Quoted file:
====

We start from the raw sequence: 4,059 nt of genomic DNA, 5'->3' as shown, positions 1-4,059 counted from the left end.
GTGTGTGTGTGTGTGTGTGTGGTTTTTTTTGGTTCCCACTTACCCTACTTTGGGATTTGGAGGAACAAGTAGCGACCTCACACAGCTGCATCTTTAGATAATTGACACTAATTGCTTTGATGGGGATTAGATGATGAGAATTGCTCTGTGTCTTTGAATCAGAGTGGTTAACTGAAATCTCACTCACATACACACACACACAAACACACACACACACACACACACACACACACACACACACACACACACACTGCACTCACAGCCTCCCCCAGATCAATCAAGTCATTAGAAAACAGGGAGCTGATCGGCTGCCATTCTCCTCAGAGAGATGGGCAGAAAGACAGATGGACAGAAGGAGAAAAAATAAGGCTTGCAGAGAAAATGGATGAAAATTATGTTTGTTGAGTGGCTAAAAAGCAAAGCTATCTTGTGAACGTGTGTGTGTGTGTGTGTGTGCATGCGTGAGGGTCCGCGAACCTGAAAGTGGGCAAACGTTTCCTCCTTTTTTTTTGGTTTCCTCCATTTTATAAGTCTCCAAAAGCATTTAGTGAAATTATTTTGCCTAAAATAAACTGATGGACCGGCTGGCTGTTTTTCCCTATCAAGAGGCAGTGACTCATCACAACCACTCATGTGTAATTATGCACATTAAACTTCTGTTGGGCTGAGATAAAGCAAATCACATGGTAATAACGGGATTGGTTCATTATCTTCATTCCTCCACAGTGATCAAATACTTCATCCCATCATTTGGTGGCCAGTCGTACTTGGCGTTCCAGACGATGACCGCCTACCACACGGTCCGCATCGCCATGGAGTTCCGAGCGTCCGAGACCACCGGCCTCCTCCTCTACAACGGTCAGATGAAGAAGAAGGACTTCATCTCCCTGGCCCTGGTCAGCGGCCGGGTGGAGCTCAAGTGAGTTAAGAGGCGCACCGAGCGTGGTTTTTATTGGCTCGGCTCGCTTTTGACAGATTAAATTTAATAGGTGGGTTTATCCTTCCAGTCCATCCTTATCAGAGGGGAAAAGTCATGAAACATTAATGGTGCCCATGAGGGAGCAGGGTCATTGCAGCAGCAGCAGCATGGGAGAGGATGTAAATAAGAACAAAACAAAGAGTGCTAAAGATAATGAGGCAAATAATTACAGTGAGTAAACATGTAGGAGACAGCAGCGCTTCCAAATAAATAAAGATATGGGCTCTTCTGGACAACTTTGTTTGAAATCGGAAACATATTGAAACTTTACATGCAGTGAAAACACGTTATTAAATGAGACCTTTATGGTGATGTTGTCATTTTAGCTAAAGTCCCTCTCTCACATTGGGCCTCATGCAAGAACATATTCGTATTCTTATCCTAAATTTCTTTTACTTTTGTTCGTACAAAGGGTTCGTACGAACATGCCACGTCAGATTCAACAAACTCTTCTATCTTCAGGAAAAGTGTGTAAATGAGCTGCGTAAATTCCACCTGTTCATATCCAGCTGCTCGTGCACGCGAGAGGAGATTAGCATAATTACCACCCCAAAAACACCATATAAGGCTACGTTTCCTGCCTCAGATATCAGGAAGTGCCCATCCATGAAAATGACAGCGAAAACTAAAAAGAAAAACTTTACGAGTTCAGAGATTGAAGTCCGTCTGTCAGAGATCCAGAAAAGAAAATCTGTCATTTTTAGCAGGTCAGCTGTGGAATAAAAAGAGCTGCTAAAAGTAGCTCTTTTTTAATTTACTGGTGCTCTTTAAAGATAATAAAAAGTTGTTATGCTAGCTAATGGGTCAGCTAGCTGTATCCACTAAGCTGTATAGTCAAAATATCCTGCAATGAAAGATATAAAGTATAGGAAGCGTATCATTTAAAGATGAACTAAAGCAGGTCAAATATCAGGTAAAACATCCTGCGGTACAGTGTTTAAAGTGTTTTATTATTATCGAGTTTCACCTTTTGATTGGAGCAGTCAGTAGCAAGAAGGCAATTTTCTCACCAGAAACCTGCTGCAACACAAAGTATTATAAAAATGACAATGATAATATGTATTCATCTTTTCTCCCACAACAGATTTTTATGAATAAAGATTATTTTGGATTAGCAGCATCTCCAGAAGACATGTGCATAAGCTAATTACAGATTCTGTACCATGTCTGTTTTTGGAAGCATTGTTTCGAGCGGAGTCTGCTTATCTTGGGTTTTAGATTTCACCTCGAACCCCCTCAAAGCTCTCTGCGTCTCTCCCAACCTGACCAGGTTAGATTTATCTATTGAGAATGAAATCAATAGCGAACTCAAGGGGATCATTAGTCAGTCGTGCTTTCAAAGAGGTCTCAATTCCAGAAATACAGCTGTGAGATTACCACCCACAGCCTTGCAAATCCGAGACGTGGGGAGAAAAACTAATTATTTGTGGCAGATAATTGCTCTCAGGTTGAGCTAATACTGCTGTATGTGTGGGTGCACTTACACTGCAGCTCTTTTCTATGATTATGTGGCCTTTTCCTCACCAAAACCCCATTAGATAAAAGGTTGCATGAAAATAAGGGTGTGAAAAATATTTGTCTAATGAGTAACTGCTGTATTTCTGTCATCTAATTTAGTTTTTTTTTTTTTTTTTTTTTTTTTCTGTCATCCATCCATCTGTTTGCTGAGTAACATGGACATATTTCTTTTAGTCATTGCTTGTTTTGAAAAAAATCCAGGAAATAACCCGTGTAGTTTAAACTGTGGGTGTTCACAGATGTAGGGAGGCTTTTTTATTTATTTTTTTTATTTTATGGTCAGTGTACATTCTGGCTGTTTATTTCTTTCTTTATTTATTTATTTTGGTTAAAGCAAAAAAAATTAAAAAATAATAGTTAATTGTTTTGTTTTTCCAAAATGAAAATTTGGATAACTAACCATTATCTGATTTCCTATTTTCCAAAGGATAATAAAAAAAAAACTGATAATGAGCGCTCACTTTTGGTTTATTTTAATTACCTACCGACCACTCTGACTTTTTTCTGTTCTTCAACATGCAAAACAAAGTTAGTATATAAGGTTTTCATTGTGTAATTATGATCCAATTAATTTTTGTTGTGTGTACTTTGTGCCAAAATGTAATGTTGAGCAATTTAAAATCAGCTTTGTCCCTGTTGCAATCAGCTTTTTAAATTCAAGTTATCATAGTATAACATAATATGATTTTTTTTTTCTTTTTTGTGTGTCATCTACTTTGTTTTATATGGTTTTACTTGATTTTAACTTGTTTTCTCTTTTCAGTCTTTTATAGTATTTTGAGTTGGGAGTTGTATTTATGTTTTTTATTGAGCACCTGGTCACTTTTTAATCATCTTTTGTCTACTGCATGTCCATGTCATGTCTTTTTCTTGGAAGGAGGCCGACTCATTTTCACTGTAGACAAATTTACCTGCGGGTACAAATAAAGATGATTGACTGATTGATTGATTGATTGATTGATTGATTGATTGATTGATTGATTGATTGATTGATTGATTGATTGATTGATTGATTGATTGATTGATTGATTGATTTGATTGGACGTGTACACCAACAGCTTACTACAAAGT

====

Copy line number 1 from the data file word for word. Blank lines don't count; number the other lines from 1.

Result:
We start from the raw sequence: 4,059 nt of genomic DNA, 5'->3' as shown, positions 1-4,059 counted from the left end.